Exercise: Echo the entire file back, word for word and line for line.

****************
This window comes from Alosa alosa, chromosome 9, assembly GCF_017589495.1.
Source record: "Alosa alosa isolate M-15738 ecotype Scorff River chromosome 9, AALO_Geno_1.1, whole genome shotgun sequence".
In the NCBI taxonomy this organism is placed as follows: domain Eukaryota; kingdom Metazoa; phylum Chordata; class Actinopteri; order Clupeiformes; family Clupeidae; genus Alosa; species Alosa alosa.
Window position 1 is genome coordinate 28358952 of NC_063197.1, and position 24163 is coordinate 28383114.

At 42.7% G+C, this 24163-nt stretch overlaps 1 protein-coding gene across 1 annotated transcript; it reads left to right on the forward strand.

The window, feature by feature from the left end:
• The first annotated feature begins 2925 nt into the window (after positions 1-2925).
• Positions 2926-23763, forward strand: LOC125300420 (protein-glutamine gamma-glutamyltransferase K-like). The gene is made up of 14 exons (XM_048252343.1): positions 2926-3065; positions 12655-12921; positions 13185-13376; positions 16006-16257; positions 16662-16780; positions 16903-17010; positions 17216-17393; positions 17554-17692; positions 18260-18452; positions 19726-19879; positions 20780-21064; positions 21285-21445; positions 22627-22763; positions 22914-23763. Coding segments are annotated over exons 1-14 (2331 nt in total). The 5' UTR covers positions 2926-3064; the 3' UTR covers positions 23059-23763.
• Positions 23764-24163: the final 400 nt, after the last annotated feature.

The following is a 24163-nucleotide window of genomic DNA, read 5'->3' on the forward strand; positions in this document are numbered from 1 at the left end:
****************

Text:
This window comes from Alosa alosa, chromosome 9, assembly GCF_017589495.1.
Source record: "Alosa alosa isolate M-15738 ecotype Scorff River chromosome 9, AALO_Geno_1.1, whole genome shotgun sequence".
In the NCBI taxonomy this organism is placed as follows: domain Eukaryota; kingdom Metazoa; phylum Chordata; class Actinopteri; order Clupeiformes; family Clupeidae; genus Alosa; species Alosa alosa.
Window position 1 is genome coordinate 28358952 of NC_063197.1, and position 24163 is coordinate 28383114.

At 42.7% G+C, this 24163-nt stretch overlaps 1 protein-coding gene across 1 annotated transcript; it reads left to right on the forward strand.

The window, feature by feature from the left end:
• The first annotated feature begins 2925 nt into the window (after positions 1-2925).
• Positions 2926-23763, forward strand: LOC125300420 (protein-glutamine gamma-glutamyltransferase K-like). The gene is made up of 14 exons (XM_048252343.1): positions 2926-3065; positions 12655-12921; positions 13185-13376; positions 16006-16257; positions 16662-16780; positions 16903-17010; positions 17216-17393; positions 17554-17692; positions 18260-18452; positions 19726-19879; positions 20780-21064; positions 21285-21445; positions 22627-22763; positions 22914-23763. Coding segments are annotated over exons 1-14 (2331 nt in total). The 5' UTR covers positions 2926-3064; the 3' UTR covers positions 23059-23763.
• Positions 23764-24163: the final 400 nt, after the last annotated feature.

The following is a 24163-nucleotide window of genomic DNA, read 5'->3' on the forward strand; positions in this document are numbered from 1 at the left end: